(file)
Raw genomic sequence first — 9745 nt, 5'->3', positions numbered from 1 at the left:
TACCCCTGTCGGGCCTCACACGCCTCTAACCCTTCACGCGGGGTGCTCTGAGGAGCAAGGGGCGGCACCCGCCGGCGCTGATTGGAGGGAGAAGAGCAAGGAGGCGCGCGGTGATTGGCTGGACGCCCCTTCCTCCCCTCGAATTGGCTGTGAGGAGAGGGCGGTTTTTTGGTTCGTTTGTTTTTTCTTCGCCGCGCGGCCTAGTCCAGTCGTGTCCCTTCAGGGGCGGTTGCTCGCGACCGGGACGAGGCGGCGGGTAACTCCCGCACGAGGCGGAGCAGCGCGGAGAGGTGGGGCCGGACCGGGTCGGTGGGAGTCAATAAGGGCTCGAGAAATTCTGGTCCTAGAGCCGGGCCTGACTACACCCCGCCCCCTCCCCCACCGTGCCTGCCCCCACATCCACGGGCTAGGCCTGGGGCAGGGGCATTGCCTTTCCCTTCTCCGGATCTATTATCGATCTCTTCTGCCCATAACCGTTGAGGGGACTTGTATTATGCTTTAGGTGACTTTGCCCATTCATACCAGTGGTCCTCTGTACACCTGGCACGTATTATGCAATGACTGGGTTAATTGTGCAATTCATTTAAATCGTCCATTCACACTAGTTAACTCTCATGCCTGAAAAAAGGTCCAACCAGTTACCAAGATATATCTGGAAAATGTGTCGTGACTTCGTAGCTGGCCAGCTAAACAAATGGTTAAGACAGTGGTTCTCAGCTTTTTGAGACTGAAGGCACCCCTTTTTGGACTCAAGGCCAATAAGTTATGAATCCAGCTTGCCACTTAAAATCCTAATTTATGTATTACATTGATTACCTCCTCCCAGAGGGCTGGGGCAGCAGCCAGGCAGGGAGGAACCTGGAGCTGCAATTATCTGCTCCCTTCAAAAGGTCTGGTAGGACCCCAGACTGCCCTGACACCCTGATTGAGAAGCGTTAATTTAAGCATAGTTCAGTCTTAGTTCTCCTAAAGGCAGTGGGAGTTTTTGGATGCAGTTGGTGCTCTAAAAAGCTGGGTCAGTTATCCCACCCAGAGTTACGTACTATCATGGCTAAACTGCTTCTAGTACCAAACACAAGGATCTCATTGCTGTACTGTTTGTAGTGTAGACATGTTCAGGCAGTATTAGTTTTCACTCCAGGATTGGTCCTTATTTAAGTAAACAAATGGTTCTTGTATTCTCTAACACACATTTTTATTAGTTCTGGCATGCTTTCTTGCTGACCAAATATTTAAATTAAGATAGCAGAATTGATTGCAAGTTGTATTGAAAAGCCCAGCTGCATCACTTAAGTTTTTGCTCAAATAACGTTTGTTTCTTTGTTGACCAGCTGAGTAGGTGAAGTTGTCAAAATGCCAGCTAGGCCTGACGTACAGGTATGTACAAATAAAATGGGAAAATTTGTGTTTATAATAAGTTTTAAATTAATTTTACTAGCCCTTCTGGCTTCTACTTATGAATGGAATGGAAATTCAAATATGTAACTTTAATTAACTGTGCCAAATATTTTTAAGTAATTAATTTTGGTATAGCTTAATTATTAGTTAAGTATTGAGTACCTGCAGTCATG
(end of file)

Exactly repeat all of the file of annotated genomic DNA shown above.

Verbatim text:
Raw genomic sequence first — 9745 nt, 5'->3', positions numbered from 1 at the left:
TACCCCTGTCGGGCCTCACACGCCTCTAACCCTTCACGCGGGGTGCTCTGAGGAGCAAGGGGCGGCACCCGCCGGCGCTGATTGGAGGGAGAAGAGCAAGGAGGCGCGCGGTGATTGGCTGGACGCCCCTTCCTCCCCTCGAATTGGCTGTGAGGAGAGGGCGGTTTTTTGGTTCGTTTGTTTTTTCTTCGCCGCGCGGCCTAGTCCAGTCGTGTCCCTTCAGGGGCGGTTGCTCGCGACCGGGACGAGGCGGCGGGTAACTCCCGCACGAGGCGGAGCAGCGCGGAGAGGTGGGGCCGGACCGGGTCGGTGGGAGTCAATAAGGGCTCGAGAAATTCTGGTCCTAGAGCCGGGCCTGACTACACCCCGCCCCCTCCCCCACCGTGCCTGCCCCCACATCCACGGGCTAGGCCTGGGGCAGGGGCATTGCCTTTCCCTTCTCCGGATCTATTATCGATCTCTTCTGCCCATAACCGTTGAGGGGACTTGTATTATGCTTTAGGTGACTTTGCCCATTCATACCAGTGGTCCTCTGTACACCTGGCACGTATTATGCAATGACTGGGTTAATTGTGCAATTCATTTAAATCGTCCATTCACACTAGTTAACTCTCATGCCTGAAAAAAGGTCCAACCAGTTACCAAGATATATCTGGAAAATGTGTCGTGACTTCGTAGCTGGCCAGCTAAACAAATGGTTAAGACAGTGGTTCTCAGCTTTTTGAGACTGAAGGCACCCCTTTTTGGACTCAAGGCCAATAAGTTATGAATCCAGCTTGCCACTTAAAATCCTAATTTATGTATTACATTGATTACCTCCTCCCAGAGGGCTGGGGCAGCAGCCAGGCAGGGAGGAACCTGGAGCTGCAATTATCTGCTCCCTTCAAAAGGTCTGGTAGGACCCCAGACTGCCCTGACACCCTGATTGAGAAGCGTTAATTTAAGCATAGTTCAGTCTTAGTTCTCCTAAAGGCAGTGGGAGTTTTTGGATGCAGTTGGTGCTCTAAAAAGCTGGGTCAGTTATCCCACCCAGAGTTACGTACTATCATGGCTAAACTGCTTCTAGTACCAAACACAAGGATCTCATTGCTGTACTGTTTGTAGTGTAGACATGTTCAGGCAGTATTAGTTTTCACTCCAGGATTGGTCCTTATTTAAGTAAACAAATGGTTCTTGTATTCTCTAACACACATTTTTATTAGTTCTGGCATGCTTTCTTGCTGACCAAATATTTAAATTAAGATAGCAGAATTGATTGCAAGTTGTATTGAAAAGCCCAGCTGCATCACTTAAGTTTTTGCTCAAATAACGTTTGTTTCTTTGTTGACCAGCTGAGTAGGTGAAGTTGTCAAAATGCCAGCTAGGCCTGACGTACAGGTATGTACAAATAAAATGGGAAAATTTGTGTTTATAATAAGTTTTAAATTAATTTTACTAGCCCTTCTGGCTTCTACTTATGAATGGAATGGAAATTCAAATATGTAACTTTAATTAACTGTGCCAAATATTTTTAAGTAATTAATTTTGGTATAGCTTAATTATTAGTTAAGTATTGAGTACCTGCAGTCATG